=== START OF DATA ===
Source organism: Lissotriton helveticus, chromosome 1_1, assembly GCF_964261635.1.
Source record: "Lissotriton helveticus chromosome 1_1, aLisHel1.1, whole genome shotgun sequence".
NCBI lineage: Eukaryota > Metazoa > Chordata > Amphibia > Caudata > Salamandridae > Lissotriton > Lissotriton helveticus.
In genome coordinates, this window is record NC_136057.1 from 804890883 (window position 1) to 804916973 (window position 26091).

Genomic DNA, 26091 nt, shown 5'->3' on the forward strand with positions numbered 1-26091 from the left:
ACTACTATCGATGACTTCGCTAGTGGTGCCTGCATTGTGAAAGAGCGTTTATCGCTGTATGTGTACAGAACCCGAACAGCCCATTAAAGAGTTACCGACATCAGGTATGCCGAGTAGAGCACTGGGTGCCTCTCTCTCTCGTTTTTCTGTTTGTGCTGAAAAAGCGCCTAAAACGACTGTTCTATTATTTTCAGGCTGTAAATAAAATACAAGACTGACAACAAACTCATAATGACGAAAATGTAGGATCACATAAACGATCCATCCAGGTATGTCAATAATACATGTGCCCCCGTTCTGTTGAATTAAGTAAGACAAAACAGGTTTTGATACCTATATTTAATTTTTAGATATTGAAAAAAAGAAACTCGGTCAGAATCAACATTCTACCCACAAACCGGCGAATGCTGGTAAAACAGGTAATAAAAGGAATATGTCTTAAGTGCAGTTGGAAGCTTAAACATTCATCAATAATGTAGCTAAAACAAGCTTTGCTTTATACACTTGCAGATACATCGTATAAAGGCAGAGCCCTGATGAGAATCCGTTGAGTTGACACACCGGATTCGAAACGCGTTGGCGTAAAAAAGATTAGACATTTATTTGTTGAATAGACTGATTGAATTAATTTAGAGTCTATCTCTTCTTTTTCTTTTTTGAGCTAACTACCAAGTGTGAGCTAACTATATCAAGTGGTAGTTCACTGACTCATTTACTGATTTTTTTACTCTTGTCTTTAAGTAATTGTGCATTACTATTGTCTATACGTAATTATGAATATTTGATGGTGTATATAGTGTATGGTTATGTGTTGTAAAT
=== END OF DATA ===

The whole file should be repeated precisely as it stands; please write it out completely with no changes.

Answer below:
Source organism: Lissotriton helveticus, chromosome 1_1, assembly GCF_964261635.1.
Source record: "Lissotriton helveticus chromosome 1_1, aLisHel1.1, whole genome shotgun sequence".
NCBI lineage: Eukaryota > Metazoa > Chordata > Amphibia > Caudata > Salamandridae > Lissotriton > Lissotriton helveticus.
In genome coordinates, this window is record NC_136057.1 from 804890883 (window position 1) to 804916973 (window position 26091).

Genomic DNA, 26091 nt, shown 5'->3' on the forward strand with positions numbered 1-26091 from the left:
ACTACTATCGATGACTTCGCTAGTGGTGCCTGCATTGTGAAAGAGCGTTTATCGCTGTATGTGTACAGAACCCGAACAGCCCATTAAAGAGTTACCGACATCAGGTATGCCGAGTAGAGCACTGGGTGCCTCTCTCTCTCGTTTTTCTGTTTGTGCTGAAAAAGCGCCTAAAACGACTGTTCTATTATTTTCAGGCTGTAAATAAAATACAAGACTGACAACAAACTCATAATGACGAAAATGTAGGATCACATAAACGATCCATCCAGGTATGTCAATAATACATGTGCCCCCGTTCTGTTGAATTAAGTAAGACAAAACAGGTTTTGATACCTATATTTAATTTTTAGATATTGAAAAAAAGAAACTCGGTCAGAATCAACATTCTACCCACAAACCGGCGAATGCTGGTAAAACAGGTAATAAAAGGAATATGTCTTAAGTGCAGTTGGAAGCTTAAACATTCATCAATAATGTAGCTAAAACAAGCTTTGCTTTATACACTTGCAGATACATCGTATAAAGGCAGAGCCCTGATGAGAATCCGTTGAGTTGACACACCGGATTCGAAACGCGTTGGCGTAAAAAAGATTAGACATTTATTTGTTGAATAGACTGATTGAATTAATTTAGAGTCTATCTCTTCTTTTTCTTTTTTGAGCTAACTACCAAGTGTGAGCTAACTATATCAAGTGGTAGTTCACTGACTCATTTACTGATTTTTTTACTCTTGTCTTTAAGTAATTGTGCATTACTATTGTCTATACGTAATTATGAATATTTGATGGTGTATATAGTGTATGGTTATGTGTTGTAAAT